How it works:

Meteor Scatter is only done on the VHF and UHF bands (6m, 4m, 2m and 70cm). On shortwave, the reflections are also visible, but are masked by other effects. The most commonly used frequency band is 2m. The challenge of radio operation via meteor scatter is that the reflecting ionisation trails last only a few seconds to (in rare exceptions) 1 minute. So you have to get all the data for a QSO (a radio connection) into this randomly occurring reflection as quickly as possible. In the past, this was done by telegraphy (Morse code). With a tape recorder or later with a computer, Morse code was sent out at a very high speed (400 to 600 characters/minute!). On the receiving end, a tape recorder was used that recorded at high speed. After a fixed period, the tape was played back at a much slower speed, the received Morse code was decoded, the answer was quickly formulated and then sent out at high speed. This procedure cost a lot of time and required strict adherence to radio discipline (who transmits, who hears when). In addition, a fairly high transmitting power and a good antenna were absolutely necessary for this procedure. It was hardly necessary to start with less than 300 to 500 watts, and the antenna should also be a large Yagi for VHF.

 

Digital modern times:

Thanks to modern digital technology, the requirements for participation in operation via Meteor Scatter have become much smaller. The reason lies in software development and in the very powerful PC hardware available today at low cost to run this software.


The secret is the modulation technology. For example, very robust procedures were developed a long time ago that only require an extremely small signal-to-noise ratio in order to be decoded reliably. The origin is space travel with the need to safely receive extremely distant space probes, which can only transmit with low transmission power, on earth. Only a low data transmission speed is achieved, but that is better than not being able to receive scientific data at all. The extreme example is the Voyager probes, which are far outside Pluto's orbit (distance 22.9 billion km) and transmit with a transmission power of little more than 20 watts. Here, NASA's Deep Space Network receives data at a few 100 bit/s (bit, not kilo- or megabit!). This is made possible by extremely sophisticated modulation technology and very large antennas, at least on Earth.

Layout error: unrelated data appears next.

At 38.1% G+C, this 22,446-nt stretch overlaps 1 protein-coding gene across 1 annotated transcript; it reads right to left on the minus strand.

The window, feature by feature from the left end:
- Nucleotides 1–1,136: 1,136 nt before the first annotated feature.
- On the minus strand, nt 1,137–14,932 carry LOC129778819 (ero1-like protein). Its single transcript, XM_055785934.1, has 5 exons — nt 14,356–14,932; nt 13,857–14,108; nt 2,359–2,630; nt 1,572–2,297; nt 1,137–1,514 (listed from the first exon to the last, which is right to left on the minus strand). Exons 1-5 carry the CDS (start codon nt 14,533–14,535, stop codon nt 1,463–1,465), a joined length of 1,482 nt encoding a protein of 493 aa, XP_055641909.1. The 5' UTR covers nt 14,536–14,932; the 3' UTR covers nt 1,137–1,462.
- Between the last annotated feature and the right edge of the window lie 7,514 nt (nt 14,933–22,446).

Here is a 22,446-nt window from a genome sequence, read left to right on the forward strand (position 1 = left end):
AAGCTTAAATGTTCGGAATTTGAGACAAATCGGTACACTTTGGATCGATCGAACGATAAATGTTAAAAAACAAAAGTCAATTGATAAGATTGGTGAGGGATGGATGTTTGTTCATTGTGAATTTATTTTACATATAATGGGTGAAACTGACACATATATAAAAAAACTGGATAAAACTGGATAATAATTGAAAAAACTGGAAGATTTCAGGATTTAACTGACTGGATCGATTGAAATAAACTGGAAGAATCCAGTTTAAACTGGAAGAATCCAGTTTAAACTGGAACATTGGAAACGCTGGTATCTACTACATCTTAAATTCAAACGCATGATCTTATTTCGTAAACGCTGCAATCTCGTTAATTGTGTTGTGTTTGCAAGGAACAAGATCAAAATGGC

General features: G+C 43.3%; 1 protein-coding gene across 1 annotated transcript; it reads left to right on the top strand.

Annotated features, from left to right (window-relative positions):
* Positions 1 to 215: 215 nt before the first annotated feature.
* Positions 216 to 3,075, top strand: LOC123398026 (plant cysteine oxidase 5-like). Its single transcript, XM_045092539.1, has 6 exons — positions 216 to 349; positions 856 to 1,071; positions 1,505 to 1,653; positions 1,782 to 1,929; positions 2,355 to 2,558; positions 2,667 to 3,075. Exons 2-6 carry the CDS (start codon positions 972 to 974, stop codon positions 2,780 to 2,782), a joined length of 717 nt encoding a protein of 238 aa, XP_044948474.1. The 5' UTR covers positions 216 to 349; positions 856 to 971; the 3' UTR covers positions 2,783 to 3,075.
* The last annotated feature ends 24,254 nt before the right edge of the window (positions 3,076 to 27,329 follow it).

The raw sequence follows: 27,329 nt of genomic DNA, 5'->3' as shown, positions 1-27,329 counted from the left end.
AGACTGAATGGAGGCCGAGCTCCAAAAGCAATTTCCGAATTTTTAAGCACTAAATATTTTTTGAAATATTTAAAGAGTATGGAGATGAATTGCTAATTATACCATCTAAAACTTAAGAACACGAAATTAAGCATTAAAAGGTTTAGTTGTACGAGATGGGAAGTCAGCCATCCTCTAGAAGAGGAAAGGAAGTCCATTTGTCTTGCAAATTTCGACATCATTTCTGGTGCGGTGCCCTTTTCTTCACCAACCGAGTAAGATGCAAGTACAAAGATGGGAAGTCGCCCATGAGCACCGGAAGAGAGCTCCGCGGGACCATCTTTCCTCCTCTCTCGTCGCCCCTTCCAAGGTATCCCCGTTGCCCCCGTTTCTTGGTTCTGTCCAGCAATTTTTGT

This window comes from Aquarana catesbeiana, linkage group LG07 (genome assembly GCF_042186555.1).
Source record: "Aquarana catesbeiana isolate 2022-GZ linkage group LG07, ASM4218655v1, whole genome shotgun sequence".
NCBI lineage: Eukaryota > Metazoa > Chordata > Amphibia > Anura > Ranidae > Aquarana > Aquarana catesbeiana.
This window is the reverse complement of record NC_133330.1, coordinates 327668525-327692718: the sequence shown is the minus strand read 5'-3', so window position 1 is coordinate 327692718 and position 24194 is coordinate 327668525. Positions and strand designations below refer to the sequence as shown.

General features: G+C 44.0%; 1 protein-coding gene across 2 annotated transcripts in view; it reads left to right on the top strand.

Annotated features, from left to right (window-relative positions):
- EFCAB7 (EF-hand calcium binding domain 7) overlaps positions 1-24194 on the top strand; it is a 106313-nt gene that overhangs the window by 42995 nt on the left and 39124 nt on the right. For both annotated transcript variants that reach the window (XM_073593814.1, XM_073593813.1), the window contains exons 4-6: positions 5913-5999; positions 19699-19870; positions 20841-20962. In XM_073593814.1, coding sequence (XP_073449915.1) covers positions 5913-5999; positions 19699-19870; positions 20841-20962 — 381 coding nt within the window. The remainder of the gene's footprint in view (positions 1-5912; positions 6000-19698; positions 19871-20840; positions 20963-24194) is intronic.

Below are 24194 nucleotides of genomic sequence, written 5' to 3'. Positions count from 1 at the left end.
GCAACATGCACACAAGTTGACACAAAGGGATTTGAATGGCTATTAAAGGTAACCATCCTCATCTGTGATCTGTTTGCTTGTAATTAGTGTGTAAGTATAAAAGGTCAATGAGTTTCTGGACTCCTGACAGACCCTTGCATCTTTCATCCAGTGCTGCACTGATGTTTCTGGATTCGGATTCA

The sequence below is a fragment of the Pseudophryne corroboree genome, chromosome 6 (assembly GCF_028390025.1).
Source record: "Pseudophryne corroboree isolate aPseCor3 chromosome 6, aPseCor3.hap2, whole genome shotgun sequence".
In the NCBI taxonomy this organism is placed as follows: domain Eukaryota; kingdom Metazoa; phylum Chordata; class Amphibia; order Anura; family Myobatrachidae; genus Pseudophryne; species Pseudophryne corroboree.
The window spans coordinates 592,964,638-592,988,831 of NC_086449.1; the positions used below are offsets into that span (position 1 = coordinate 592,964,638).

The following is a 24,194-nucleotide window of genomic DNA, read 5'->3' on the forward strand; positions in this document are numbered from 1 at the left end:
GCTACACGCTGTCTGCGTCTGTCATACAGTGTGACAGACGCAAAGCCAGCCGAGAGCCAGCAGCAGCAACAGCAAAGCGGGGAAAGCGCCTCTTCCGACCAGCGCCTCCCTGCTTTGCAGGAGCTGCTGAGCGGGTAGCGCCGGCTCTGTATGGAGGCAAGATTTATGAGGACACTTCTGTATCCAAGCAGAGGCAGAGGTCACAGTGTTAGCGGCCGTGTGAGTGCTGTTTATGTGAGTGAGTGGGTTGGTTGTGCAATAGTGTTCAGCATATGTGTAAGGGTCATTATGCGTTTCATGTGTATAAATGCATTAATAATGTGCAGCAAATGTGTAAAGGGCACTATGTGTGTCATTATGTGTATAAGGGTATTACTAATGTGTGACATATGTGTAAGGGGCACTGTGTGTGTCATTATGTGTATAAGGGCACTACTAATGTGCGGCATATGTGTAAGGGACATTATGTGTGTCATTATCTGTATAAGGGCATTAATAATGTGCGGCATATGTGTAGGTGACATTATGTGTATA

So it takes more than just a good antenna ...

but it doesn't work without one either. For example, the 9 element 2m Yagi from YU1CF (Antenna Amplifiers) is suitable for scatter operation on the 2m band. For the 6m band, for example, the 5 element LFA3-HG Yagi from InnovAntennas can be used. In order to make the best use of the band openings, which occur for a short time and sometimes only for a few seconds, a good preamplifier is helpful in addition to the antenna. The SP200 and SP600 offer amplification on the 2m and 6m bands for the corresponding frequency ranges of 144-146 MHz and 50-52 MHz respectively.

In the near future, we will publish more interesting information and products on the topic of Meteor Scatter here. So stay curious and check back here from time to time.